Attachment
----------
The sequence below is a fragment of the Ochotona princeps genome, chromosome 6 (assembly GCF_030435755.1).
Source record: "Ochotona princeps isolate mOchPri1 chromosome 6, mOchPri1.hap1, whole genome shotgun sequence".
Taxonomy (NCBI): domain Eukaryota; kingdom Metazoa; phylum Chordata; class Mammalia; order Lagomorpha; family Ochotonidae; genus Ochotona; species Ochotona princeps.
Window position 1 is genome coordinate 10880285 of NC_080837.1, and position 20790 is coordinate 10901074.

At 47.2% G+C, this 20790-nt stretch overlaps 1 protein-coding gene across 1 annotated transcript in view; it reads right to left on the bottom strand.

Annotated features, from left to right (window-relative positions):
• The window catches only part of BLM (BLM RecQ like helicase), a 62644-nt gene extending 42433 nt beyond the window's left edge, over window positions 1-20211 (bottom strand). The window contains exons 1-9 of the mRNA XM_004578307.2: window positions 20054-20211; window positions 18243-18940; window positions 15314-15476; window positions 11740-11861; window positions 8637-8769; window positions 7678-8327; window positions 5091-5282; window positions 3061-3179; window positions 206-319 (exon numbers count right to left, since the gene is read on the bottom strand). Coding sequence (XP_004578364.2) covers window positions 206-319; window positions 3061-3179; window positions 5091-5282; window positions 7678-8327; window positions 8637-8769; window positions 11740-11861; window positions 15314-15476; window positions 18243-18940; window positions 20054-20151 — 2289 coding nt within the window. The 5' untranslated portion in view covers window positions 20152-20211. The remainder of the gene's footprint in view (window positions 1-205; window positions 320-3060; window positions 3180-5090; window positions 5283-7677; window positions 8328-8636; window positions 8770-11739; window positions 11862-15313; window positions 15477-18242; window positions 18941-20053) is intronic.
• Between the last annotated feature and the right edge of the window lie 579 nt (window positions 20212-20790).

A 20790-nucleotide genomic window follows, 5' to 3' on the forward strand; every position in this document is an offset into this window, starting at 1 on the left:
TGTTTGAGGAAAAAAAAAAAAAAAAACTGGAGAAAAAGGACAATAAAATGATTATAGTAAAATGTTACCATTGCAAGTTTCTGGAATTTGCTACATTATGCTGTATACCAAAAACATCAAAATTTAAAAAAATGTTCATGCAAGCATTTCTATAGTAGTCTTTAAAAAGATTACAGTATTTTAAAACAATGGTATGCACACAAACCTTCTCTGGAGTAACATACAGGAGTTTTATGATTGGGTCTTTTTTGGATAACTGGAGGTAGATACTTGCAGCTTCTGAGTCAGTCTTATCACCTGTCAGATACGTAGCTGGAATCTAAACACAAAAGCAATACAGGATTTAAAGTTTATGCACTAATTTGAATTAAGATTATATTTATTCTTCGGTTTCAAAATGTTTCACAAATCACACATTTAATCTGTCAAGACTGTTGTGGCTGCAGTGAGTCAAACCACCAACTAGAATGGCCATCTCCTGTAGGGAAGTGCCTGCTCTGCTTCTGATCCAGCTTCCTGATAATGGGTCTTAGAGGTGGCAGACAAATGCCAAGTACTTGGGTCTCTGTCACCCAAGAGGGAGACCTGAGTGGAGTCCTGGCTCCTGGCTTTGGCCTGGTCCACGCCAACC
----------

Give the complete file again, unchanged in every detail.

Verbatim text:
The sequence below is a fragment of the Ochotona princeps genome, chromosome 6 (assembly GCF_030435755.1).
Source record: "Ochotona princeps isolate mOchPri1 chromosome 6, mOchPri1.hap1, whole genome shotgun sequence".
Taxonomy (NCBI): domain Eukaryota; kingdom Metazoa; phylum Chordata; class Mammalia; order Lagomorpha; family Ochotonidae; genus Ochotona; species Ochotona princeps.
Window position 1 is genome coordinate 10880285 of NC_080837.1, and position 20790 is coordinate 10901074.

At 47.2% G+C, this 20790-nt stretch overlaps 1 protein-coding gene across 1 annotated transcript in view; it reads right to left on the bottom strand.

Annotated features, from left to right (window-relative positions):
• The window catches only part of BLM (BLM RecQ like helicase), a 62644-nt gene extending 42433 nt beyond the window's left edge, over window positions 1-20211 (bottom strand). The window contains exons 1-9 of the mRNA XM_004578307.2: window positions 20054-20211; window positions 18243-18940; window positions 15314-15476; window positions 11740-11861; window positions 8637-8769; window positions 7678-8327; window positions 5091-5282; window positions 3061-3179; window positions 206-319 (exon numbers count right to left, since the gene is read on the bottom strand). Coding sequence (XP_004578364.2) covers window positions 206-319; window positions 3061-3179; window positions 5091-5282; window positions 7678-8327; window positions 8637-8769; window positions 11740-11861; window positions 15314-15476; window positions 18243-18940; window positions 20054-20151 — 2289 coding nt within the window. The 5' untranslated portion in view covers window positions 20152-20211. The remainder of the gene's footprint in view (window positions 1-205; window positions 320-3060; window positions 3180-5090; window positions 5283-7677; window positions 8328-8636; window positions 8770-11739; window positions 11862-15313; window positions 15477-18242; window positions 18941-20053) is intronic.
• Between the last annotated feature and the right edge of the window lie 579 nt (window positions 20212-20790).

A 20790-nucleotide genomic window follows, 5' to 3' on the forward strand; every position in this document is an offset into this window, starting at 1 on the left:
TGTTTGAGGAAAAAAAAAAAAAAAAACTGGAGAAAAAGGACAATAAAATGATTATAGTAAAATGTTACCATTGCAAGTTTCTGGAATTTGCTACATTATGCTGTATACCAAAAACATCAAAATTTAAAAAAATGTTCATGCAAGCATTTCTATAGTAGTCTTTAAAAAGATTACAGTATTTTAAAACAATGGTATGCACACAAACCTTCTCTGGAGTAACATACAGGAGTTTTATGATTGGGTCTTTTTTGGATAACTGGAGGTAGATACTTGCAGCTTCTGAGTCAGTCTTATCACCTGTCAGATACGTAGCTGGAATCTAAACACAAAAGCAATACAGGATTTAAAGTTTATGCACTAATTTGAATTAAGATTATATTTATTCTTCGGTTTCAAAATGTTTCACAAATCACACATTTAATCTGTCAAGACTGTTGTGGCTGCAGTGAGTCAAACCACCAACTAGAATGGCCATCTCCTGTAGGGAAGTGCCTGCTCTGCTTCTGATCCAGCTTCCTGATAATGGGTCTTAGAGGTGGCAGACAAATGCCAAGTACTTGGGTCTCTGTCACCCAAGAGGGAGACCTGAGTGGAGTCCTGGCTCCTGGCTTTGGCCTGGTCCACGCCAACC